How many cell phones, computers, TVs and tablets do you have at home? And how many are plugged in and in use at the same time?
If you and your kids are texting instead of talking and clicking instead of communicating, we have a challenge for you: why not turn it all off? While that may sound impossible, we’re not suggesting permanently. Try turning off the tech for an hour, a day or even a weekend and see what happens. Take our SheKnows parenting challenge and unplug like one brave family did.
One family… 20 gadgets
Claire Haas, VP of education for the Kiddie Academy, mother of 11-year-old Noah, and 10-year-old Clarke, and her husband, Fred, bravely signed up for the SheKnows Turn off The Tech challenge. With six cell phones, five televisions, three laptop computers, two iPod Touches, one desktop computer, one tablet and two Xboxes between them, they knew they needed to unplug. But for how long could they do it? “Our original goal was the entire Memorial Day weekend, but it quickly modified to be ‘significant daylight hours’ during those three days,” says Haas.
Why turn off the tech?
“I wanted to participate because we are always on some type of technology. Perfect example: My husband posted a ‘family time’ picture to Facebook. It looked like this: TV on, husband on phone, son on tablet, daughter on iPod, and I was on my phone (I would show you the pic, but I was in my pajamas). I think even the dog was watching TV. Now, with that said, we were all together in one room — if that counts for anything!”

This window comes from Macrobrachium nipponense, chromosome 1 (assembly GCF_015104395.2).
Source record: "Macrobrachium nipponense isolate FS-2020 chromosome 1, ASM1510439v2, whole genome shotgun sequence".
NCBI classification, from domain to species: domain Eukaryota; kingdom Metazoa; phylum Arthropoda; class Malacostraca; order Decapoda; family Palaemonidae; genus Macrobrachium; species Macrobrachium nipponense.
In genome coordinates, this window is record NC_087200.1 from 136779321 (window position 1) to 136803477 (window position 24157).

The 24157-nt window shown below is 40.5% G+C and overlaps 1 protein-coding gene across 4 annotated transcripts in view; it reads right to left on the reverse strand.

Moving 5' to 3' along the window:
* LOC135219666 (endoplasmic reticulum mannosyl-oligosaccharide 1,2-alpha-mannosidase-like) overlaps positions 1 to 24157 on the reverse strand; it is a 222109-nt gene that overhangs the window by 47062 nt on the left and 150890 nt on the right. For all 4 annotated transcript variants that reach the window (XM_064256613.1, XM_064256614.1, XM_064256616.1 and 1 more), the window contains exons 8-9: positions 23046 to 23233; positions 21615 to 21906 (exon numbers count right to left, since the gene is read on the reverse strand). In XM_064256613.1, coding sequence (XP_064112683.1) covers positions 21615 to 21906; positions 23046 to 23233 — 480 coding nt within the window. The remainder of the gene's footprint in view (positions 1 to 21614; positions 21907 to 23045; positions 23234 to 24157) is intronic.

Getting the kids to go tech-free
“They freaked out! Immediately they began rattling off all the necessary uses for technology — The NCAA lacrosse championships were being televised, the season finale of their favorite show was on, what about Facebook updates over the long holiday weekend, etc.”
Turning off the tech won’t be that hard. Or will it?
“I was overly confident heading into the challenge. I really didn’t realize how dependent we are on technology — for everything! It is kind of like when you start counting calories; you really don’t realize how much you consume until you write it down. We (I) am much more aware now of our technology use.”
Unplug so you can plug back in
Haas says she and her family learned many important lessons during the experiment. “We realize we often use technology as white noise. I am also more aware of technology now, and find that I turn it off without the challenge. It has started some good conversations at the dinner table. Now I find that we are challenging each other, like: I can go all day without checking Facebook, or I can go without playing video games for the rest of the night. That is great!”
While the gadgets were disconnected, Haas and her family reconnected. “We did some gardening (also known as fun, family time or chores), went to a family party, took a walk in the woods, we even played Monopoly (by that point we were desperate to fill time without turning on the TV).”
Want your family to Turn off the Tech too?
If you’re reading this article and it’s hitting home, you can try turning off the tech too. Psychotherapist Barbara Nietlich suggests taking these four steps before unplugging:
- Really the time and explain to your family why you have the desire to try this.
- Engage your family in planning a weekend without electronics. Allow a collaborative decision to be made as to which activities you will participate in while the tech is off.
- Make it fun. Have a contest to see who can turn off the most amount of electronics in the quickest period of time.
- Create an incentive. For children, incentives work wonders. Create a reward for children who are able to refrain from turning on/playing with electronics.